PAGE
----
Study Finds That People Who Sit the Most Seem to Die Earlier Than Others
If you sit for too long, you'll die. Or at least you may die earlier than those who get up and move around during the day, according to a study published in this month's issue of Medicine & Science in Sports & Exercise.
The study explored the relationship between sedentary behavior (that is, sitting) and premature mortality by observing a group of more than 17,000 Canadians ages 18 to 90 who took part in the 1981 Canada Fitness Survey. Survey participants rated themselves on how much time they spent sitting in any given week: almost none of the time, a fourth of the time, half of the time, three-fourths of the time, and almost all of the time. During the 12 years that the study followed the subjects, 1,832 of them died. The researchers found that the mortality rate was almost three times higher among the least active than it was among the most active.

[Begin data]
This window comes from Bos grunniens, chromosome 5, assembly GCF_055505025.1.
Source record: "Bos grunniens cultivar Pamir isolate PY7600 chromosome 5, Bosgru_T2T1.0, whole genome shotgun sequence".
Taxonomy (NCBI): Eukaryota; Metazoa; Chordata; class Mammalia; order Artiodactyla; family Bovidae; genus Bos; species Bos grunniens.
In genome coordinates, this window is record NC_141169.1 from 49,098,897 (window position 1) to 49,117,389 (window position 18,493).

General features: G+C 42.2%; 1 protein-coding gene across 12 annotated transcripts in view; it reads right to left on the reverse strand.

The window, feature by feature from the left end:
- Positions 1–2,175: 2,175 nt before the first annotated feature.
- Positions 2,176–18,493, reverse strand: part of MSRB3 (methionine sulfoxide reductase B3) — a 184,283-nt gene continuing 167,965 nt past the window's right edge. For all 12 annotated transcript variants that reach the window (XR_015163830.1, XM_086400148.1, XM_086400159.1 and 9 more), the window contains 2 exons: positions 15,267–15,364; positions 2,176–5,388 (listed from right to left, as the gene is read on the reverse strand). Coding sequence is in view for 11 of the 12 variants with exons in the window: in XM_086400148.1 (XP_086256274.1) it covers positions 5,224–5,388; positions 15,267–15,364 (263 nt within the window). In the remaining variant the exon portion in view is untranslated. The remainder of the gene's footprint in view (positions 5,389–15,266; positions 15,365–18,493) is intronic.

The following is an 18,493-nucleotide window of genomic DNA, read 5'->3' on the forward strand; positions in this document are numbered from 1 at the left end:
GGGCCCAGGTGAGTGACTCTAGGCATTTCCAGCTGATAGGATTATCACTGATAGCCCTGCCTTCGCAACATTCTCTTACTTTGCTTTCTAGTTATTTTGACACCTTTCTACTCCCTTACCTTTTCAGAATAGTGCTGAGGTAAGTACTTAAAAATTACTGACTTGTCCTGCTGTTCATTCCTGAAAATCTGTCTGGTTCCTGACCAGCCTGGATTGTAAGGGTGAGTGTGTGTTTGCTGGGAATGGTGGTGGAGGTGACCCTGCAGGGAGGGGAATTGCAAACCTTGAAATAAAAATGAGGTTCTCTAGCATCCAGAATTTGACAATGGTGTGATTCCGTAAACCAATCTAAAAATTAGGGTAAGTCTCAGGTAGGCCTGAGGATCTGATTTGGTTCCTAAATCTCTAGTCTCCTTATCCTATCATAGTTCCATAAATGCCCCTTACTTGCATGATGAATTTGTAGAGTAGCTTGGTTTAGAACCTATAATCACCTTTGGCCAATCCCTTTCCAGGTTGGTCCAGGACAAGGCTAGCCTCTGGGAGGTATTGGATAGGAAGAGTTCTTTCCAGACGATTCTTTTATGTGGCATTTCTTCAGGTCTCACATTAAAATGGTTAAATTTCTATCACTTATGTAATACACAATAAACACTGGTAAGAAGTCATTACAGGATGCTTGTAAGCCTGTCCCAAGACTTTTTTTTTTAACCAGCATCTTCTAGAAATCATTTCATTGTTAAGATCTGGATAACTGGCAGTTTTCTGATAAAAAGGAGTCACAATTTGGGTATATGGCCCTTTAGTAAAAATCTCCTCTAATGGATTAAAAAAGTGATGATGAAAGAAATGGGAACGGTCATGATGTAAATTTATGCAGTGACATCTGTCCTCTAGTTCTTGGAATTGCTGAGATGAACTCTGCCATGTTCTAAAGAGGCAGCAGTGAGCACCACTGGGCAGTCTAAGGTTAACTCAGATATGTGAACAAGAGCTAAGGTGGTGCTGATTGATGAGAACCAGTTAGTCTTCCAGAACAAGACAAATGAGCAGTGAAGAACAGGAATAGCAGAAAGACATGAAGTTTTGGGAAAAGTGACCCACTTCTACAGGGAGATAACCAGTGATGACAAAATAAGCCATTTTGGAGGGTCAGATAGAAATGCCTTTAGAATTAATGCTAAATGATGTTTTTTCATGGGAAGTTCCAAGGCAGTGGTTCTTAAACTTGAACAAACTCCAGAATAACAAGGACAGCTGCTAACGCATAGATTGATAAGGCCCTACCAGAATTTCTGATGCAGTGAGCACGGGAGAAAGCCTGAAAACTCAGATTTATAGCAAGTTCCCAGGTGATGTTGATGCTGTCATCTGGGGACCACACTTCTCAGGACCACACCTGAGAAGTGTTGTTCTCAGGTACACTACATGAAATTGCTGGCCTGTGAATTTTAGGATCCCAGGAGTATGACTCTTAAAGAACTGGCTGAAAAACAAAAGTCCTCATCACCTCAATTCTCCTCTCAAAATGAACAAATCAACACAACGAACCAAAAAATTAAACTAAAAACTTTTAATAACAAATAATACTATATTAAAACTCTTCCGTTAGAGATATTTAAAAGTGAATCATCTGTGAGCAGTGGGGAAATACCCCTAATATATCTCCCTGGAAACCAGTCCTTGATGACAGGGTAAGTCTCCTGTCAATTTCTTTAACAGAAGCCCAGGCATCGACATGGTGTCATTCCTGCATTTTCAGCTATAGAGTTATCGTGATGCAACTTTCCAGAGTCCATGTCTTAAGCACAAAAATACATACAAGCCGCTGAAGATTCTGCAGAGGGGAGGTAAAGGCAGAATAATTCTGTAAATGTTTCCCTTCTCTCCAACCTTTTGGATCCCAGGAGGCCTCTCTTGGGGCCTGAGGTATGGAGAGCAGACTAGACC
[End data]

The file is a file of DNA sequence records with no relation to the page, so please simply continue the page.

The effects were consistent regardless of sex, age, smoking status and body mass index. And they were "independent of leisure time physical activity," the researchers said. In other words, sedentary behavior is not the same as lack of exercise; even physically fit people who exercised regularly still seem to risk premature death if they sit for prolonged periods during the day.
The authors noted that people in the United States "spend an average of 55 percent of their day in sedentary pursuits" such as watching TV, eating, working at a desk and riding in a car. "In addition to the promotion of moderate-to-vigorous physical activity and a healthy weight, physicians should discourage sitting for extended periods," the authors wrote.
Those extended periods, they said, result in "metabolic alterations" that cannot be compensated for even if the individual exceeds the daily minimum physical activity guidelines of the American Heart Association.
To reduce your chances of premature mortality by sitting, the authors said, increase your level of daily physical activity and reduce the time you spend sitting per day by taking breaks every 60 to 90 minutes.
-- Benjamin Opipari